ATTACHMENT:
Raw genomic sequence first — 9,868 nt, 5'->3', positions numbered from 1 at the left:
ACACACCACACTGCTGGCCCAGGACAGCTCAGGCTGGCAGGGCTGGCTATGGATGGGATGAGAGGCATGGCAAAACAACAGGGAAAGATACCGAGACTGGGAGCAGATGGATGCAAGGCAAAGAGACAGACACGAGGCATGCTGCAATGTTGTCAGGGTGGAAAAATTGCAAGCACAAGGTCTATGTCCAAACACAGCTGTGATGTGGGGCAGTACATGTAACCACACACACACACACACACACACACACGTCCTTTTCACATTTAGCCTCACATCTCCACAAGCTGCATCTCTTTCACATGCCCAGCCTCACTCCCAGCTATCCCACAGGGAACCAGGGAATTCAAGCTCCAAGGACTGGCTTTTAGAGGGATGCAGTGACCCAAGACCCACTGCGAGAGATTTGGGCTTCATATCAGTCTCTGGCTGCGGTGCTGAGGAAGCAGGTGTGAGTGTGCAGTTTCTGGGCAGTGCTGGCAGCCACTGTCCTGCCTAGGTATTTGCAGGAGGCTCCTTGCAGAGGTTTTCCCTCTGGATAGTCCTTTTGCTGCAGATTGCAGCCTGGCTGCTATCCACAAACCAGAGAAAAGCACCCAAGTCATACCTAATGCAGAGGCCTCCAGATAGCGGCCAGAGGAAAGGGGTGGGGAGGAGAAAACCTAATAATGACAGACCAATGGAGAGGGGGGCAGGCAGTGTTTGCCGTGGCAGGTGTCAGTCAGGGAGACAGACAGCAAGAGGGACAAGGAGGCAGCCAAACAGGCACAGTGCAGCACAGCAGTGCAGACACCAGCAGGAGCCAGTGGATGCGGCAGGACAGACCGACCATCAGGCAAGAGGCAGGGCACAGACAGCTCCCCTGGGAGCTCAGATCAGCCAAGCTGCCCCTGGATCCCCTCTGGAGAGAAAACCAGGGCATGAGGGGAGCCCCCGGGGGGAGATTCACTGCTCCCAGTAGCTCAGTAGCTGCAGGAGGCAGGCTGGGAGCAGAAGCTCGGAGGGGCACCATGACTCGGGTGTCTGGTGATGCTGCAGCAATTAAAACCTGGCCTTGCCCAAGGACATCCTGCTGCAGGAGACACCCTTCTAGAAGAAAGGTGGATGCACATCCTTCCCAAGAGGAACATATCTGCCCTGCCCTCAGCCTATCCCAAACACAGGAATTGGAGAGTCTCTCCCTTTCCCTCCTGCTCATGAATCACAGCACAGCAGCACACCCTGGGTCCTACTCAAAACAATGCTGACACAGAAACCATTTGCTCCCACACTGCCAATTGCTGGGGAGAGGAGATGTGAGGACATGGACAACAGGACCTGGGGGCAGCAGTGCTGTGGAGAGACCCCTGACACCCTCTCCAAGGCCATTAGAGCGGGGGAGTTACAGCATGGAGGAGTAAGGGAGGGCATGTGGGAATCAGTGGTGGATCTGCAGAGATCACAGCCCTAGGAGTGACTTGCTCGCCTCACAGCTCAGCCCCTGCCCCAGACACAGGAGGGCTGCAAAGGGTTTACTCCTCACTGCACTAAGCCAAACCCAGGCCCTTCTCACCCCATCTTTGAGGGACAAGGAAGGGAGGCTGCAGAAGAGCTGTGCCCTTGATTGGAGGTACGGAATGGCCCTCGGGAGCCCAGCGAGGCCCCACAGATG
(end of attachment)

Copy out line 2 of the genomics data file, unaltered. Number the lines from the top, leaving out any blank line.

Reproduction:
ACACACCACACTGCTGGCCCAGGACAGCTCAGGCTGGCAGGGCTGGCTATGGATGGGATGAGAGGCATGGCAAAACAACAGGGAAAGATACCGAGACTGGGAGCAGATGGATGCAAGGCAAAGAGACAGACACGAGGCATGCTGCAATGTTGTCAGGGTGGAAAAATTGCAAGCACAAGGTCTATGTCCAAACACAGCTGTGATGTGGGGCAGTACATGTAACCACACACACACACACACACACACACACGTCCTTTTCACATTTAGCCTCACATCTCCACAAGCTGCATCTCTTTCACATGCCCAGCCTCACTCCCAGCTATCCCACAGGGAACCAGGGAATTCAAGCTCCAAGGACTGGCTTTTAGAGGGATGCAGTGACCCAAGACCCACTGCGAGAGATTTGGGCTTCATATCAGTCTCTGGCTGCGGTGCTGAGGAAGCAGGTGTGAGTGTGCAGTTTCTGGGCAGTGCTGGCAGCCACTGTCCTGCCTAGGTATTTGCAGGAGGCTCCTTGCAGAGGTTTTCCCTCTGGATAGTCCTTTTGCTGCAGATTGCAGCCTGGCTGCTATCCACAAACCAGAGAAAAGCACCCAAGTCATACCTAATGCAGAGGCCTCCAGATAGCGGCCAGAGGAAAGGGGTGGGGAGGAGAAAACCTAATAATGACAGACCAATGGAGAGGGGGGCAGGCAGTGTTTGCCGTGGCAGGTGTCAGTCAGGGAGACAGACAGCAAGAGGGACAAGGAGGCAGCCAAACAGGCACAGTGCAGCACAGCAGTGCAGACACCAGCAGGAGCCAGTGGATGCGGCAGGACAGACCGACCATCAGGCAAGAGGCAGGGCACAGACAGCTCCCCTGGGAGCTCAGATCAGCCAAGCTGCCCCTGGATCCCCTCTGGAGAGAAAACCAGGGCATGAGGGGAGCCCCCGGGGGGAGATTCACTGCTCCCAGTAGCTCAGTAGCTGCAGGAGGCAGGCTGGGAGCAGAAGCTCGGAGGGGCACCATGACTCGGGTGTCTGGTGATGCTGCAGCAATTAAAACCTGGCCTTGCCCAAGGACATCCTGCTGCAGGAGACACCCTTCTAGAAGAAAGGTGGATGCACATCCTTCCCAAGAGGAACATATCTGCCCTGCCCTCAGCCTATCCCAAACACAGGAATTGGAGAGTCTCTCCCTTTCCCTCCTGCTCATGAATCACAGCACAGCAGCACACCCTGGGTCCTACTCAAAACAATGCTGACACAGAAACCATTTGCTCCCACACTGCCAATTGCTGGGGAGAGGAGATGTGAGGACATGGACAACAGGACCTGGGGGCAGCAGTGCTGTGGAGAGACCCCTGACACCCTCTCCAAGGCCATTAGAGCGGGGGAGTTACAGCATGGAGGAGTAAGGGAGGGCATGTGGGAATCAGTGGTGGATCTGCAGAGATCACAGCCCTAGGAGTGACTTGCTCGCCTCACAGCTCAGCCCCTGCCCCAGACACAGGAGGGCTGCAAAGGGTTTACTCCTCACTGCACTAAGCCAAACCCAGGCCCTTCTCACCCCATCTTTGAGGGACAAGGAAGGGAGGCTGCAGAAGAGCTGTGCCCTTGATTGGAGGTACGGAATGGCCCTCGGGAGCCCAGCGAGGCCCCACAGATG